IACHR Publishes Thematic Report
Violence, Children and Organized Crime
Children and adolescents are one of the groups most impacted by the various forms of violence and violations of rights, as well as by organized crime.
Government responses are inadequate to sufficiently protect children, guarantee their rights, and prevent them from being recruited, used, and exploited by organized crime.
Policies for controlling and repressing criminal groups have led to frequent abuses and arbitrary practices carried out by law enforcement against adolescents.
Adolescents are Often Stigmatized by Society
Male teens from poor and marginal neighborhoods who belong to traditionally excluded social sectors are generally blamed for the atmosphere of insecurity and singled out as “potential dangers to society” who must be brought under control.
The consequences of this include:
Lowering the Age of Criminal Responsibility
Arbitrary and Illegal use of Force
The Reality Experienced by These Adolescents can be Daunting
Many adolescents are victims of violence, abuse, and neglect in their homes, communities, and schools, at the hands of adults, peers, or even the police.
The quality of education is poor and there are many barriers to accessing higher education, work opportunities, and decent employment.
Children and adolescents often fall victim to pressure, threats, or trickery to get them to join these criminal organizations or violent groups.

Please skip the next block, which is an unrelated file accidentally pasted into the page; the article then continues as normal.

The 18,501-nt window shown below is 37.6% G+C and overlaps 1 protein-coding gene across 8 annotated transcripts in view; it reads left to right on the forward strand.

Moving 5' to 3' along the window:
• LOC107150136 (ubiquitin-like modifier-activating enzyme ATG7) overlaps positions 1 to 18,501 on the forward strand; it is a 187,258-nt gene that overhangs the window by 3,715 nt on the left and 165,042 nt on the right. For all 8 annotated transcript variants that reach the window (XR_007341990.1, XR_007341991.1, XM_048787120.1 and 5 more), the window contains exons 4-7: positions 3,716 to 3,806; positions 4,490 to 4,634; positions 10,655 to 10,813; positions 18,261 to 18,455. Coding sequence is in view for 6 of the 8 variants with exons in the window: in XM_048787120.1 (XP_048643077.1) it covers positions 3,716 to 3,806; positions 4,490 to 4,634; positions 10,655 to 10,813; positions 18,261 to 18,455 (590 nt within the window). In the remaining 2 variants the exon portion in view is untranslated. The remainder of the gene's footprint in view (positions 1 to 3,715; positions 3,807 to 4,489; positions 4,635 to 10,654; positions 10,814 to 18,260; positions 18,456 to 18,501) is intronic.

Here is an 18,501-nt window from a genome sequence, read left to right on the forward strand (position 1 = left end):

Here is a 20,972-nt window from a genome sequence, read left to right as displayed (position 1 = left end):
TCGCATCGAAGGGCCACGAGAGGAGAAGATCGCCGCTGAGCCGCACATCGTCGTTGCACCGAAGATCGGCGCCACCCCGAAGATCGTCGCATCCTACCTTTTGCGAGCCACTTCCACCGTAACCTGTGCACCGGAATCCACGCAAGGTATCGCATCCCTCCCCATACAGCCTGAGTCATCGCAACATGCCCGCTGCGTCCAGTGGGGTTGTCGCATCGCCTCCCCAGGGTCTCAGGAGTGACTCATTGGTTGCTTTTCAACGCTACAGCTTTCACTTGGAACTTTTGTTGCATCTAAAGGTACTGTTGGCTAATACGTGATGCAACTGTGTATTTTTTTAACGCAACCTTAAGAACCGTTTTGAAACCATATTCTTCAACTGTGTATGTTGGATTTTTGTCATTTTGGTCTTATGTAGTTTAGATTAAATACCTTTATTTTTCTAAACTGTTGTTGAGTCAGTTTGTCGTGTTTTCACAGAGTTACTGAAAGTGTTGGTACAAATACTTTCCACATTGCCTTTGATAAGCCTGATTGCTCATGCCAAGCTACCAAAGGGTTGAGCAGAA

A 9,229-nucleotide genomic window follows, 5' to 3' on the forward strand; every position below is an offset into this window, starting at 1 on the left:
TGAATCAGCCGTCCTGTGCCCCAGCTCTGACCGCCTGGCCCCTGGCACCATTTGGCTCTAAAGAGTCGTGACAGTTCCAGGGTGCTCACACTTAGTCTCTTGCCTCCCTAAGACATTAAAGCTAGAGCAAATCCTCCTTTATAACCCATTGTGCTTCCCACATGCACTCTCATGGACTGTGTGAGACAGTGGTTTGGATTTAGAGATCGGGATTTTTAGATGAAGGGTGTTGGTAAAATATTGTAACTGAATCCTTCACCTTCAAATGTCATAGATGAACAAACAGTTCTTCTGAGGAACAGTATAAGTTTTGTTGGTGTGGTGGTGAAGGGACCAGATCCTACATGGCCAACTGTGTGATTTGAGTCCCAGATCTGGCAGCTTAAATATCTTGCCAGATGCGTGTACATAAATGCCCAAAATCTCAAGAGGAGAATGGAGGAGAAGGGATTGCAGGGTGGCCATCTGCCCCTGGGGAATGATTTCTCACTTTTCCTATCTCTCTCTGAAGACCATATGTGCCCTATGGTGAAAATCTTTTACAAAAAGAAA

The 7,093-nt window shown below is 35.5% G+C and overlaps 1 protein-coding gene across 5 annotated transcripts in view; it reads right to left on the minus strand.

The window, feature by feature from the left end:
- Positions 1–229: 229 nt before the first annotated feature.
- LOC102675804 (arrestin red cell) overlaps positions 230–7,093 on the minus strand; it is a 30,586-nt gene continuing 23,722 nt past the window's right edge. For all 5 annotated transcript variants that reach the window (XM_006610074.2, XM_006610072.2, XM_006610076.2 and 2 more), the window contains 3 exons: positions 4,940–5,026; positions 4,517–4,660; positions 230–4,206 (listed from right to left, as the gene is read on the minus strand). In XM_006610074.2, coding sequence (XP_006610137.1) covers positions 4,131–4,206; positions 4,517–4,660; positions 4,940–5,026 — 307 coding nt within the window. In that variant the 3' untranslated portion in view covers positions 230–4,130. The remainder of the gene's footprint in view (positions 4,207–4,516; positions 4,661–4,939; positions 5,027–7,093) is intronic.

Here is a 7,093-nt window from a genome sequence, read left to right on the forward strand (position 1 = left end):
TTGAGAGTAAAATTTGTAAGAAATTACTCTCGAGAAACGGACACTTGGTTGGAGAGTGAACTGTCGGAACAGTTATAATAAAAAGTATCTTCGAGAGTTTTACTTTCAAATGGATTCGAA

Control and Repression Policies
Current hardline policies fail to take into account the specific consequences of these environments for adolescents who are unprotected and exposed to being captured and used by organized crime, becoming involved in violent and criminal activities, or becoming victims of such activities.
States not only have the obligation both to respect and not to violate human rights; they must also take the appropriate measures to ensure that such rights can be effectively enjoyed
Preventive, Holistic, and Comprehensive Approach
A more preventive, holistic, and comprehensive approach to the problem is needed, one founded on the protection and respect of human rights. In this context, children and adolescents must be seen first as victims of a series of successive violations of their rights.
Punitive and Retributive Responses
When it comes to adolescents who commit crimes, States tend to prioritize a punitive and retributive approach through the criminal justice system and incarceration, to the detriment of rehabilitation and social reintegration programs.
Restorative Justice Programs
Restorative justice programs that hold adolescents responsible for their actions without subjecting them to the prison system are almost nonexistent in the Americas.